Interpreting scripture to support your beliefs...EXCELLENT!
Thy word is a lamp unto my feet, and a light unto my path...the bible is a gateway drug filled with the spirit.

It's easy to gloss over words ('tricky phrases') you don't understand, 'Eh Mike?

fdsjfsdjfsda543543543
2357
Points
fdsjfsdjfsda543543543 11/24/13 - 12:31 am
3
3

The attorney general already

The attorney general already issued an opinion saying open carry wasn't legal. Short of a court interpretation, I'd trust the attorney general over the musings of our local prosecutor.

It is a bad idea at best. Open carry proponents are terrorists anyway. They are just wanting to scare and intimidate people by walking around with a gun in plain view. Witness the recent gun toting mob in a Dallas Texas suburb that congregated in a restaurant parking lot because some people were meeting there to talk about gun violence.

rathjen
667
Points
rathjen 11/24/13 - 04:44 am
3
2

.

I wouldn't call anyone who is trying to change the law peacefully a terrorist. I would say in this case they are misguided by some vagueness in the legislature.

The open carry proponents better be careful what they are asking for here. All it takes is one idiot causing chaos at a public function - and a majority of the business owners will say enough and ban people with conceal carry licenses from carrying them on their premises.

faulknerwatchdog
580
Points
faulknerwatchdog 11/24/13 - 02:27 pm
4
2

Name calling already?

It's a bit childish to assume, and accuse, law-abiding gun carriers to be terrorists. Nobody brazenly carries a handgun on their hip as they walk into a bank, school, or stand on the sidelines of a marathon.

The greatest danger in citizens carrying openly falls to the gun-toters themselves in that it makes them a target to a real terrorist who has nothing to lose. In that case, though, whether they are armed or not, they are likely to be targeted. On the other hand, people carrying a handgun openly are expected to and should become more responsible and aware of their surroundings, not only because they carry a deadly weapon, but because they are by default placing themselves in the role of protector and defender. If you don't want that responsibility, don't carry a gun.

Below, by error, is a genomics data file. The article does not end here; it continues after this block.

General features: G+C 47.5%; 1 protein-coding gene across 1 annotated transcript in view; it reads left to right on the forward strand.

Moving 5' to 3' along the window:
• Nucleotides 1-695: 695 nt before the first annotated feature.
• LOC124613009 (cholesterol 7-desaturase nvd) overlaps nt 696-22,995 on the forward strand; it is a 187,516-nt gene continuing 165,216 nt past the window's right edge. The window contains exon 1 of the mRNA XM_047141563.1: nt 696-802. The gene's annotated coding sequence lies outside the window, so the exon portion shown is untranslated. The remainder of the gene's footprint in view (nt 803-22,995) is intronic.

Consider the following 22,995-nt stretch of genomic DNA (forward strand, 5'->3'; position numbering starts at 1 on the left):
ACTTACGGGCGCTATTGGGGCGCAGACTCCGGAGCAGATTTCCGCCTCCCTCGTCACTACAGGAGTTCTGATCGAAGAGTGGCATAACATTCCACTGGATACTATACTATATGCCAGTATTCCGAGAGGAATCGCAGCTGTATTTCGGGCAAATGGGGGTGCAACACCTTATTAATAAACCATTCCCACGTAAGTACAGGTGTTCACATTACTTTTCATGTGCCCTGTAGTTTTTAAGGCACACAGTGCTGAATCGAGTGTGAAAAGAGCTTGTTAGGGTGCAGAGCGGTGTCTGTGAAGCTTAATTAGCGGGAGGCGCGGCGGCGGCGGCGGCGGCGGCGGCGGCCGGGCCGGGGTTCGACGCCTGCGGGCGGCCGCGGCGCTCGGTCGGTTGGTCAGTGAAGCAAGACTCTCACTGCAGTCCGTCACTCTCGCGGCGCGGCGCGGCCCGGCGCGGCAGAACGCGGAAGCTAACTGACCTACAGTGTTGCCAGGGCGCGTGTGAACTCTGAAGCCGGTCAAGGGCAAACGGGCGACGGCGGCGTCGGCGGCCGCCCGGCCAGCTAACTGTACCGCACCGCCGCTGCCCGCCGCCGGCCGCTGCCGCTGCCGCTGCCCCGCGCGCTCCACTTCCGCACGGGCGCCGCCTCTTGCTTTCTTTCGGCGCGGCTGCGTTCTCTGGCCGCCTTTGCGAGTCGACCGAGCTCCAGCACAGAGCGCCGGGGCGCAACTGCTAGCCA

arkansan
741
Points
arkansan 11/24/13 - 03:09 pm
3
2

right.......

"they are by default placing themselves in the role of protector and defender"

Like we need more George Zimmermans out there. Untrained for a high pressure situation they have no business being in.

DanCDaves
2704
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DanCDaves 11/24/13 - 03:36 pm
2
3

do you even have a point?

I'm sure people are going to be 'out looking' for 'pressure situations'. Just like the cops are there in the pressure situation every time to stop crimes before they happen (durp).

The first time someone uses it brazenly and without cause, the law will be enforced.

arkansan
741
Points
arkansan 11/24/13 - 07:44 pm
3
1

Oh.....

So it's not about protecting yourself, it's about playing cop.
Concealed weapon is more than adequate for your own protection. Strapping on a side arm for everyone to see is about being billy bad as*. If you want to be a cop, go through the training and become one. (durp)
We don't need an untrained want a be police force wandering the city.